When a chicken begins to look dishevelled and tatty, it could be that it is moulting. Moulting chickens lose their feathers and grow new ones and this is often brought about by the decrease in daylight hours.
Chickens moult twice while they are juveniles, but their first adult moult will take place when they are around 16-18 months of age.
Order in which feathers fall out
Chickens moult in a predictable order. It starts at the head and neck, and then proceeds down the back, breast, wings and tail. On average, moulting takes 7-8 weeks from start to finish, but there is a wide range of normal from 4 to 12 weeks or more.
During a moult, birds do not lose all of their feathers at the same time. This is because in nature, they still need to be able to escape from predators so they do not lose all of their flight feathers at the same time.
Care of the moulting chicken
During the moult the fowl still requires a considerable amount of good quality food to replace feathers and build up condition. Feathers consist of 85% protein and feather production places great demands on a chicken’s energy and nutrient stores.
Because of this egg production is likely to drop off or stop entirely until the moult is finished. Occasionally hens will lay the odd egg during the moult, but most will take a break.
Pure breeds usually take longer to moult than hybrid hens. When a hen is going to moult, her plumage will take on a very dull appearance. It normally takes about six weeks for a young healthy pure breed hen to complete a moult. Older hens will take longer.
When new so-called ‘pin’ feathers are growing through it can be painful for a bird to be handled, so take care if you need to catch or hold them. The chickens are susceptible to injuring the feather shafts at this stage, which could cause bleeding. A bleeding chicken must be removed from the rest, as they will peck at it. The injury should be washed and sprayed with wound spray.
A waxy-type casing surrounds each new feather and either falls off or is removed by a preening chicken. The feather within then unfurls and the inner vein dries up. The shaft is then known as a quill.
What happens after moulting?
After moulting, the second year of egg production will be between 10 and 30% less than that achieved by the birds in their first year of lay. This is because the rate of lay is lower and the birds cease to lay earlier in the following autumn. Birds which have moulted twice and are laying for their third year will lay only 70 to 80% of their second year’s eggs i.e. about 60% of their first year’s production.
Like hens, cockerels also moult, and while in this condition are nearly always infertile due to loss of bodyweight. At this time their reproductive physiology undergoes a resting phase. Care must be taken to ensure that cockerels do not lose more than 25% of their bodyweight while moulting as this can lead to sterility.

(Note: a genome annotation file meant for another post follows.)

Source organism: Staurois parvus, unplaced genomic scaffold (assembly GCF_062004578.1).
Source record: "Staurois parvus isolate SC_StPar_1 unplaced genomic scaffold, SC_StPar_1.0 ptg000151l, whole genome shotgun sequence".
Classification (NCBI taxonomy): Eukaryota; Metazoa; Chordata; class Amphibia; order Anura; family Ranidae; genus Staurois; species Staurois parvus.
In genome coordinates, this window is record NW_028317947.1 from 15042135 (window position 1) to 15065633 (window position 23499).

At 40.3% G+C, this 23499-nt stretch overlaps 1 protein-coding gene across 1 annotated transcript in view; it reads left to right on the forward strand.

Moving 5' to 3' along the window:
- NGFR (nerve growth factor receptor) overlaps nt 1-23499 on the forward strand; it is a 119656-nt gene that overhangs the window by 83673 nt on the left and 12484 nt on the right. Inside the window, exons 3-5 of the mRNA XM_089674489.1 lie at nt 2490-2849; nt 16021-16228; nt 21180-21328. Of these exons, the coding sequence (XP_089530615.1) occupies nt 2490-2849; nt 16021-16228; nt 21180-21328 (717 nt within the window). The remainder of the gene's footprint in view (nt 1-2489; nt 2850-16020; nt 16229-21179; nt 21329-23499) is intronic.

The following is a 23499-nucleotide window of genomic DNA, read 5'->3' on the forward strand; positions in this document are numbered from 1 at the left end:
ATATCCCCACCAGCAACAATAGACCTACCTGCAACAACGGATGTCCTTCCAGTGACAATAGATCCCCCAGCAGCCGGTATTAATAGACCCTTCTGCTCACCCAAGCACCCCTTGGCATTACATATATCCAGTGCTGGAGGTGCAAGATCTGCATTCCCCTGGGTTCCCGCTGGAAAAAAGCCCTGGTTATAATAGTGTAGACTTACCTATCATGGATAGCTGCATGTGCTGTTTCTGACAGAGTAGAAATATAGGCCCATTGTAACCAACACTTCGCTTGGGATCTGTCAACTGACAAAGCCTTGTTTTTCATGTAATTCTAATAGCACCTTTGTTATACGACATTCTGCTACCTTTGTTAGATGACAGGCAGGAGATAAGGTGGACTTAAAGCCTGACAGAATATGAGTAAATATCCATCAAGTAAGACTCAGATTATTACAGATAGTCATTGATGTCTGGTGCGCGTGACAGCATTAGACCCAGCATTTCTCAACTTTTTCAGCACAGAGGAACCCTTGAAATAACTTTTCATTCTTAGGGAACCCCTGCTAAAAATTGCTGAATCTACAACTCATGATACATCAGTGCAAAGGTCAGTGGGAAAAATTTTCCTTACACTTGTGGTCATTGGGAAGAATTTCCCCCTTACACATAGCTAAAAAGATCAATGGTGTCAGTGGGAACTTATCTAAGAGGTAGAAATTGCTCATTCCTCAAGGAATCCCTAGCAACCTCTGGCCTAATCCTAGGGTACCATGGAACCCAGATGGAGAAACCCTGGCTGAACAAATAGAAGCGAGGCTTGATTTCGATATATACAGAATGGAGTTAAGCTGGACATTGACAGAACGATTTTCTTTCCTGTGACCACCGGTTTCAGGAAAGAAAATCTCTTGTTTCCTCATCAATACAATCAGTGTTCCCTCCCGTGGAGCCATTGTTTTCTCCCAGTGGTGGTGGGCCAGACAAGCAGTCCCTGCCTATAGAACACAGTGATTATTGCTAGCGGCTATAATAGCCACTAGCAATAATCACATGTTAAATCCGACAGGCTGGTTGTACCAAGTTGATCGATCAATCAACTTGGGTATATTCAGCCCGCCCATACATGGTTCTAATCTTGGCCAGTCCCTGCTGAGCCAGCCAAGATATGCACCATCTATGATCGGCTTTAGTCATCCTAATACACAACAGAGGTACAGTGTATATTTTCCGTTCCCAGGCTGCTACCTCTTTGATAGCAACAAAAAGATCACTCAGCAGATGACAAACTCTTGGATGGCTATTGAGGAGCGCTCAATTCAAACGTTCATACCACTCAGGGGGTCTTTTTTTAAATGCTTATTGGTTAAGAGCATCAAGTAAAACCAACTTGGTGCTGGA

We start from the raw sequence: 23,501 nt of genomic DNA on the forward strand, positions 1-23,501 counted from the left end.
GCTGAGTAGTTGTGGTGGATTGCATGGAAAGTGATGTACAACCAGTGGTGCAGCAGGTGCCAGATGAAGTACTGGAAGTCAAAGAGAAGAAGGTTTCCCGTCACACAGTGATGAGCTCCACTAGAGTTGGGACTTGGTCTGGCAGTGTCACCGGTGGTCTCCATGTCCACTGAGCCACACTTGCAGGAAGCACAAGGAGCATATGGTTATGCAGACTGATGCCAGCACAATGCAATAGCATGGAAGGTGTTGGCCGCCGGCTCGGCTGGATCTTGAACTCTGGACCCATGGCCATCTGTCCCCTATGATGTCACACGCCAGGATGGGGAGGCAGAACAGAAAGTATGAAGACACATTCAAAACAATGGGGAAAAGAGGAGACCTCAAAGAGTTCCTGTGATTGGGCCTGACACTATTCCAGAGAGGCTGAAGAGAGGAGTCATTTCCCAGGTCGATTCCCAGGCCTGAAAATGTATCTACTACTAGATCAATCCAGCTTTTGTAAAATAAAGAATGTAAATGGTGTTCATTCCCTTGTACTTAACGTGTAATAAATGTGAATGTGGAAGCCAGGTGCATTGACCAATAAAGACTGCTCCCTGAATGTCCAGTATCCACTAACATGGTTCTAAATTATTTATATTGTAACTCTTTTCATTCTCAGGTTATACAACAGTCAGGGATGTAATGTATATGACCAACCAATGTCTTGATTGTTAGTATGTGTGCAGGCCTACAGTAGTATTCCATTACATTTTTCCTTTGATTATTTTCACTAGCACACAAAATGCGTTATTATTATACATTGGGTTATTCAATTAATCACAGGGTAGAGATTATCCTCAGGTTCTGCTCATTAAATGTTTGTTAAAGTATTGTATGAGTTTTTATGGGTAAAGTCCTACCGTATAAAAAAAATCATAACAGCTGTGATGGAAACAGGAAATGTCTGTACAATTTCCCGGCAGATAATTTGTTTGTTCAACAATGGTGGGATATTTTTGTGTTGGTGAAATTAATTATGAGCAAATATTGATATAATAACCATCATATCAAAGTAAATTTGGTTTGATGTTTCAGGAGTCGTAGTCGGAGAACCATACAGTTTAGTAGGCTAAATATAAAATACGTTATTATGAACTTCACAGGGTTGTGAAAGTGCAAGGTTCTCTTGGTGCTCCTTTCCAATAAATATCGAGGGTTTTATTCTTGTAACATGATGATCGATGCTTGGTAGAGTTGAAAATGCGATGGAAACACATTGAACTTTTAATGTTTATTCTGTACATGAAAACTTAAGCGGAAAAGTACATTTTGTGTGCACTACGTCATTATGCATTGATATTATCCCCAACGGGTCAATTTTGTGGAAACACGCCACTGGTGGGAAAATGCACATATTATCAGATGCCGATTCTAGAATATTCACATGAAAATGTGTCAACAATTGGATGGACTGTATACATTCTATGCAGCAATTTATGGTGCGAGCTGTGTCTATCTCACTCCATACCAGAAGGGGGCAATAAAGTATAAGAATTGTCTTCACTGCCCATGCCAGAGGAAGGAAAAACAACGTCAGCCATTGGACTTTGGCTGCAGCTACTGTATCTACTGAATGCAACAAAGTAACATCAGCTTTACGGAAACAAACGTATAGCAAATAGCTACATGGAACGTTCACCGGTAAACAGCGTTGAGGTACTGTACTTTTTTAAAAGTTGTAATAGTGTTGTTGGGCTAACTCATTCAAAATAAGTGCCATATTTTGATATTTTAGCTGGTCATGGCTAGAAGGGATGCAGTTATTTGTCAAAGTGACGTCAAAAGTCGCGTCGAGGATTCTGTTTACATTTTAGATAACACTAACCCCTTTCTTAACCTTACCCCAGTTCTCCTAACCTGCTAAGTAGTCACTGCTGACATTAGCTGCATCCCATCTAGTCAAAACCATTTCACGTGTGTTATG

How to manage the moulting chicken
There are a number of ways in which we can support the chickens through the moulting period. Limit the stress by maintaining an easy equilibrium within the flock and not moving the henhouse during this time. Limit handling to a minimum.
Flock nutrition is crucial to plumage health. Switch temporarily from layer feed to broiler feed, in order to increase the protein intake. However monitor the hens’ droppings, as excessive levels of protein are converted to urates. This causes the chickens to drink more, which in turn leads to runny droppings and even damp bedding.
Some experts suggest giving the chicken cat food, but once again caution needs to be exercised. Cat food should only be given to chickens in moderation for a limited period of time. It is possible that the chicken might ingest excessive amounts of methionine, which can lead to anaemia and even death.
If your flock is ranging freely they should still be getting enough variety in their diet to ensure maximum nutrition.
If the whole flock loses its feathers at the same time, the cause is more likely to be a disease or infestation of parasites.
When to slaughter
Some poultry keepers are of the opinion that once a hen stops laying and starts to moult, she should be slaughtered. However there are advantages to keeping them during the moult and the following year:
- it is cheaper to carry a bird through a moult than to buy replacement pullets;
- fewer replacement pullets may be needed, and buying can often be deferred, which can mean a saving of money, time and transport;
- moulted birds are hardier, and not as prone to disease;
- if strict culling is carried out during the first year, only high producing, efficient birds will be retained.
All-year-round egg production can be achieved by purchasing a couple of pullets at point-of-lay in the autumn, to provide sufficient eggs while the older birds are moulting. However you will probably have to provide artificial lighting for an hour or two to keep them laying during the shorter winter days. When the rate of lay of the newer pullets declines in the summer, the additional eggs from the moulted birds should sustain an adequate supply.
There is a practise of forcing chickens to moult, by restricting their food and water access. In many countries this has been banned.
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